The second phase of FRP includes replacing digestive enzymes, if determined as deficient. Biomarkers which can help identify sub-optimal digestive enzyme production can emanate from comprehensive stool samples; such tests can provide insights on the digestion, and absorption, of macronutrients. If, for example, stool samples reveal high concentration fecal fat, such suggests steatorrhea, although the cause is not elucidated (maldigestion or malabsorption).2(422) If triglycerides are high, such would indicate incomplete fat hydrolysis/maldigestion likely due to insufficient pancreatic lipase production.2(422) If long-chain fatty acid stool concentrations are high, malabsorption is suspected since said fatty acids are known to be readily absorbed in a properly functioning gut.2(422) Ultimately, said findings would indicate the use of oral pancreatic enzyme supplementation, and betaine hydrochloride (if poor stomach acidity is detected).2(455)
The third phase of FRP would include re-introduction of beneficial microbes when and where indicated. Probiotics are microorganisms which share a harmonious/symbiotic relationship with the gastrointestinal tract. Said microorganisms facilitate the prevention of diseases (i.e., inflammatory bowel disease, antibiotic associated diarrhea), modulate immune system function, and enhance epithelial barrier function.6 Hence, probiotics are necessary members of the gastrointestinal tract. When considering repopulating the gut with beneficial microbes, Lord et al2(440,454-455) suggested implementation of favorable microbes to help control toxin-producing species, toxin buildup (i.e., measured by high glucuronidase; an enzyme which makes the body reabsorb toxins), and general dysbiosis using L. acidophilus, L salvarius, L. plantarum, L. casei, and Saccharomyces boulardii.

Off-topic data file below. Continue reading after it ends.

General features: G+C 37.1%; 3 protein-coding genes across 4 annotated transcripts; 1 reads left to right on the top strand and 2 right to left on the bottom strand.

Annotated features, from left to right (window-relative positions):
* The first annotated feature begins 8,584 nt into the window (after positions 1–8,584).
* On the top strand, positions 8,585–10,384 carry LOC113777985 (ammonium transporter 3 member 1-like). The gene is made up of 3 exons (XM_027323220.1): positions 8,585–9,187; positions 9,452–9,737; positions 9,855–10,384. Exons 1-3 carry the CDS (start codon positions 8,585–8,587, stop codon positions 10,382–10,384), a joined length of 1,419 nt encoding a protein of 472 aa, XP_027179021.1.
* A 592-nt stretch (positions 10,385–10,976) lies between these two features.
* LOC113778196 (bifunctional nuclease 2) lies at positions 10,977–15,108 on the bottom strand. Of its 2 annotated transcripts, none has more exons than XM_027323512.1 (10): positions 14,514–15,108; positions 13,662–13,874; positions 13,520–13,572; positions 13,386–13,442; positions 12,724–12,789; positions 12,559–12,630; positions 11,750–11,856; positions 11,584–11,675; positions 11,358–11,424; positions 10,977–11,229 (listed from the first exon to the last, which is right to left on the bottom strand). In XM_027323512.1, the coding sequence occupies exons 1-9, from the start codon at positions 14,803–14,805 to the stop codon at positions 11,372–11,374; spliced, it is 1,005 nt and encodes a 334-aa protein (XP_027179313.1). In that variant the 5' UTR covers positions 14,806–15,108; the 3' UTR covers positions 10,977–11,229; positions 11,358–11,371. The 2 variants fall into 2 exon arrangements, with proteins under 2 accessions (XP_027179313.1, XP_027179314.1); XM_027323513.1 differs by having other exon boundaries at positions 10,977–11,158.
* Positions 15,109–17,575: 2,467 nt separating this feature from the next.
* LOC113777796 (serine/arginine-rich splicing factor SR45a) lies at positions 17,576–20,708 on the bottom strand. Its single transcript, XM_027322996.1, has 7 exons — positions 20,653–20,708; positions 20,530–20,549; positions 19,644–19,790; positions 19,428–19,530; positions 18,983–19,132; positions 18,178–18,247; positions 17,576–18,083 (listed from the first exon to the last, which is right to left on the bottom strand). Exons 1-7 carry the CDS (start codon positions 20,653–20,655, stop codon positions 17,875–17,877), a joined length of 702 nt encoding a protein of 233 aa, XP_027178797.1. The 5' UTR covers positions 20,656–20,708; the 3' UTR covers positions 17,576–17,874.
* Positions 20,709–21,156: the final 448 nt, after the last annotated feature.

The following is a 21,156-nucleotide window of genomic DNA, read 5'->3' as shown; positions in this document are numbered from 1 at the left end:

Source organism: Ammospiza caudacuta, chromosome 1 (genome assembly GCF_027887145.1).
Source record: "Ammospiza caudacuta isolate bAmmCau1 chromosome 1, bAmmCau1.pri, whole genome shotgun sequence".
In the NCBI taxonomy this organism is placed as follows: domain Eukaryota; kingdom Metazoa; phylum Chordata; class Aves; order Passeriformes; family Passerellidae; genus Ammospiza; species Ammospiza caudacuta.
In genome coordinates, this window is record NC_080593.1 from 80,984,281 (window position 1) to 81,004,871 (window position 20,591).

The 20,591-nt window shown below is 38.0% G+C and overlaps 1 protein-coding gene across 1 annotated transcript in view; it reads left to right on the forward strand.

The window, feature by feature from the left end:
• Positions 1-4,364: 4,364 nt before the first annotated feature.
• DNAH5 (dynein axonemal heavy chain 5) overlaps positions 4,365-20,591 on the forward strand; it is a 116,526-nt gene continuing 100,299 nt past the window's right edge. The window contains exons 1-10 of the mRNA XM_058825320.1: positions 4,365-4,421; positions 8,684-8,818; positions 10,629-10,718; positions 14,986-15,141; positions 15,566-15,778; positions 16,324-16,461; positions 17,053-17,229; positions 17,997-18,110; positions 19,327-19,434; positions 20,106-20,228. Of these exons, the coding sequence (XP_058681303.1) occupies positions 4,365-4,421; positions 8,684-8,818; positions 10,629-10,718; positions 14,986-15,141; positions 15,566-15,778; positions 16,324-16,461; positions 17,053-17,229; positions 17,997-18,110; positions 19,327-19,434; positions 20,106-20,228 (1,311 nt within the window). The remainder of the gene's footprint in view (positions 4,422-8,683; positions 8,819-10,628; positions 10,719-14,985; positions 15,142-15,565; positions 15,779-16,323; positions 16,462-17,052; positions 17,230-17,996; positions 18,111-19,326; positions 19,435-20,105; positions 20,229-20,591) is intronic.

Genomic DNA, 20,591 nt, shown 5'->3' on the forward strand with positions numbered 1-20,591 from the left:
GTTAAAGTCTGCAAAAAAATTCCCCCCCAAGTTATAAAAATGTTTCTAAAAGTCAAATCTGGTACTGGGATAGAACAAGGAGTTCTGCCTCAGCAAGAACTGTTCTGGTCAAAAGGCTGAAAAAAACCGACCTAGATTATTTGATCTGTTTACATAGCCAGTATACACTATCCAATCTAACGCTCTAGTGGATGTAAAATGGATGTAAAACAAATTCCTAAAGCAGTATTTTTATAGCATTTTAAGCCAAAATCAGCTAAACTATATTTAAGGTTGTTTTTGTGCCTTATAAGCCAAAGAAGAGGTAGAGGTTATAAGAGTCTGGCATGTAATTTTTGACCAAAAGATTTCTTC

The fourth phase of FRP includes repair of the intestinal tract. If intestinal permeability is present, which can be measured by the lactulose/mannitol test covered in this author’s previous posts, implementation of glutamine can provide an energy source to facilitate/expedite the repair of intestinal tissue. Essential fatty acids such as eicosapentaenoic acid (EPA) and docosahexaenoic acid (DHA) can also help remodel cell membranes along the intestinal wall in addition to supplementation of zinc, vitamin A/C/E, folic acid, pantothenic acid (B5), and free form amino acids to support cell growth and protection.2(455) Said phase might also be an appropriate period to include supplementation of micronutrients determined as deficient. For example, if a blood chemistry/organic acids lab indicate low magnesium/selenium/methylmalonate (a measure of B12) and high orotate (a measure of low arginine), consuming foods rich in said nutrients and concomitant supplementation of the same might be indicated, especially in the presence of severe deficiencies.
In conclusion, IBS is a frequently diagnosed gastrointestinal disorder accounting for an excess of 2 million family physician visits in 2002 within the United States. Furthermore, IBS is a multifactorial and complex disorder often characterized by abdominal pain, discomfort, altered bowel habits, as well as bloating and gas. When such symptoms are present, additional testing to confirm underlying drivers of IBS is indicated to include blood, urine, and stool analysis when and where available. Ultimately, such information produces a foundation of actionable knowledge from which a nutritionist can base nutritional and supplemental interventions for IBS.
1. Kohlstadt I. Advancing Medicine with Food and Nutrients. 2nd ed. London, NY: CRC Press; 2012.
2. Lord RS, Bralley JA. Laboratory Evaluations for Integrative and Functional Medicine. Duluth, GA: Genova Diagnostics; 2012.
3. Hawrelak JA, Myers SP. The causes of intestinal dysbiosis: A review. Alt Med Rev. 2004;9(2):180-197. http://archive.foundationalmedicinereview.com/publications/9/2/180.pdf. Accessed March 2, 2020.
4. Wexler HM. Bacteroides: The good, the bad, and the nitty gritty. Clin Microbiol Rev. 2007;20(4):593-621. doi:10.1128/CMR.00008-07.
5. Ghoshal U, Shulkla R, Srivastava, et al. Irritable bowel syndrome, particularly the constipation-predominant form involves an increase in Methanobrevibacter smithii, which is associated with higher methane production. Gut and Liver. 2016;10(6):932-938. doi: 10.5009/gnl15588.
6. Khalighi AR, Khalighi MR, Behdani R, et al. Evaluating the efficacy of probiotic treatments in patients with small intestinal bacterial overgrowth (SIBO)- A pilot study. Indian J Med Res. 2014;140(5):604-608. http://www.ijmr.org.in/temp/IndianJMedRes1405604-481902_132310.pdf. Accessed March 2, 2020.